It was an electrifying sight that captured the imagination of millions of people living on the crisis-weary Korean Peninsula but sent many Americans spinning into paroxysms of anger and cynicism, depending on their politics and knowledge of the rocky history of US relations with North and South Korea.
On Tuesday, President Trump and Kim Jong-un met and shook hands on Singapore’s resort island of Sentosa, curbing decades of deep and bitter hostility between the two countries and possibly opening a new chapter for the United States in East Asia. Afterward, Trump even boasted that he had created a “special bond” with the North Korean dictator.
The unprecedented meeting was the climax of months of intensive negotiations that began in earnest in March, when Kim, through the mediation of South Korean President Moon Jae-in, unexpectedly invited Trump to meet and settle their vast differences. As their initial encounter began, Trump declared that times had changed—irrevocably.
“I think we will have a terrific relationship,” Trump predicted as he and Kim took a break after their initial handshake. With considerable understatement, Kim responded. “It was not easy to get here,” he said. “There were obstacles, but we overcame them to be here.” His words might have sounded trite, but they underscored the long and complicated road the North Korean dictator and the US president have come.
Less than a year ago, Kim was busy building a mighty nuclear and missile deterrent and threatening to use it if North Korea’s sovereignty was compromised, while Trump was coldly informing the world that he was ready to unleash “fire and fury” to “totally destroy North Korea” if its threats continued. But by June 12, all that was forgotten.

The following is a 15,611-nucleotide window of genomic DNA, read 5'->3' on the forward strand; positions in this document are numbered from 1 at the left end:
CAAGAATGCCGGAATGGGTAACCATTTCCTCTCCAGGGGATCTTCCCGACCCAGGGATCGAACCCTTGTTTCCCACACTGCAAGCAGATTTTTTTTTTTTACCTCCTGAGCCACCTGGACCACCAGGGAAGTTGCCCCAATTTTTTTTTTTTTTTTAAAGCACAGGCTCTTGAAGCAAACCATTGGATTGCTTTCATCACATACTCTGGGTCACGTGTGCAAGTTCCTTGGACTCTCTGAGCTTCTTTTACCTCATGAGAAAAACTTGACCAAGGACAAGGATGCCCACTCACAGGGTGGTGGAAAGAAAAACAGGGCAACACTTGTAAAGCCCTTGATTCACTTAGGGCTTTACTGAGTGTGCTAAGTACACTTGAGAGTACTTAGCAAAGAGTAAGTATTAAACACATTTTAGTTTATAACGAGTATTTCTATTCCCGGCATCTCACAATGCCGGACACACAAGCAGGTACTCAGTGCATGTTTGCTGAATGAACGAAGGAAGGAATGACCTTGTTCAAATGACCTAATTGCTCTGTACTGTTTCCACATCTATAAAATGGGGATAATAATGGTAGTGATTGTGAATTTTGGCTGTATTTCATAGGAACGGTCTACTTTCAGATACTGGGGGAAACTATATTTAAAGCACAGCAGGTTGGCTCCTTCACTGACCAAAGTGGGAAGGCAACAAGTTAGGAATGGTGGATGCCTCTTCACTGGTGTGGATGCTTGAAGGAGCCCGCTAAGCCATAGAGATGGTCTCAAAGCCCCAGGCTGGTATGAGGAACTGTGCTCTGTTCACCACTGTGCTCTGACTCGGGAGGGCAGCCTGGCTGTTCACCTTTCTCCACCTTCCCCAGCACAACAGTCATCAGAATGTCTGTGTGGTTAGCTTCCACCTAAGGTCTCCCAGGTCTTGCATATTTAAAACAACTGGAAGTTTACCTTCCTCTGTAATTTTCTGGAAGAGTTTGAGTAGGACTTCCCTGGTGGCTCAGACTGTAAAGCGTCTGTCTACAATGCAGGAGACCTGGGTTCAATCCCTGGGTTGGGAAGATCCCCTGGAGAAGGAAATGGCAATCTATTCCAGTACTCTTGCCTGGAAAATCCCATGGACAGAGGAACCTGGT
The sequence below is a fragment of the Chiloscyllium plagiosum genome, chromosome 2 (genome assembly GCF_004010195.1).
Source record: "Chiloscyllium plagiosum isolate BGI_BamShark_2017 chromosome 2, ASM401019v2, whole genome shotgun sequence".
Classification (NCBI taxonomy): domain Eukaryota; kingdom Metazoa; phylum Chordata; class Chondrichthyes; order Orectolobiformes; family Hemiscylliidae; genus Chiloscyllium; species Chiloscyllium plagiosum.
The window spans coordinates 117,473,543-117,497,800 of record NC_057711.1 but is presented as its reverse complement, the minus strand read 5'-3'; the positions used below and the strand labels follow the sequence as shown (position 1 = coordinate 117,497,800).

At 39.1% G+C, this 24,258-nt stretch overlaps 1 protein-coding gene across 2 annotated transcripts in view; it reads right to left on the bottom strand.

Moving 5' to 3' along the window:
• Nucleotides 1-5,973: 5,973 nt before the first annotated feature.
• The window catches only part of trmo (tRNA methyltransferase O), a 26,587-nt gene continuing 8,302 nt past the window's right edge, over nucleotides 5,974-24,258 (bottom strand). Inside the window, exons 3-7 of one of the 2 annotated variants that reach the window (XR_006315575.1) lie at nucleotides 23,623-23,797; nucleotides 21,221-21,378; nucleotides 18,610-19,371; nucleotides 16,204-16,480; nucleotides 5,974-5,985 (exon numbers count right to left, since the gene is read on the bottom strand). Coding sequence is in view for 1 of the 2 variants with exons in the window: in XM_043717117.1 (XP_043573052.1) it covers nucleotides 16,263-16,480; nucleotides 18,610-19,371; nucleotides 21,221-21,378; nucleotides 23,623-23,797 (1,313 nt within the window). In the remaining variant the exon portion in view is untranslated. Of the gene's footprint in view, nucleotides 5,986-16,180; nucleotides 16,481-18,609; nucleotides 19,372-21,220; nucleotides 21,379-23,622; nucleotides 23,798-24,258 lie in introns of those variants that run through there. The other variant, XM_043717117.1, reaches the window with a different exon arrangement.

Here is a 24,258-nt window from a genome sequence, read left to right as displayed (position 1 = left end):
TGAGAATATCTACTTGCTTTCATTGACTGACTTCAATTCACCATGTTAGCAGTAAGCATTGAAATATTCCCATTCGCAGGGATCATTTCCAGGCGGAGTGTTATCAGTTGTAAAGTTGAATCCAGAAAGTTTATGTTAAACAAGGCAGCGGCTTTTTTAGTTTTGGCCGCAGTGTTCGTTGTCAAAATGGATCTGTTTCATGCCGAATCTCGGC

After 45 minutes of alone time with their interpreters, Trump and Kim gathered their closest advisers and aides for a two-hour discussion about denuclearization and other critical issues. Then, after a friendly luncheon at the swank Capella Hotel, the two men reconvened to sign a document in which the US and the DPRK (the Democratic People’s Republic of Korea, the North’s formal name) mapped out a four-part plan to make the peace and establish a new relationship.
The “joint statement” included a pledge to build “a lasting and robust peace regime on the Korean Peninsula” and reaffirmed the DPRK’s commitment, made in Kim’s April 27 “Panmunjom Declaration” with President Moon, to “work toward complete denuclearization of the Korean Peninsula.” In a last-minute addition, the statement also committed each side to restart a project abandoned years ago to jointly recover the remains of US soldiers killed and missing in action during the Korean War of 1950 to 1953.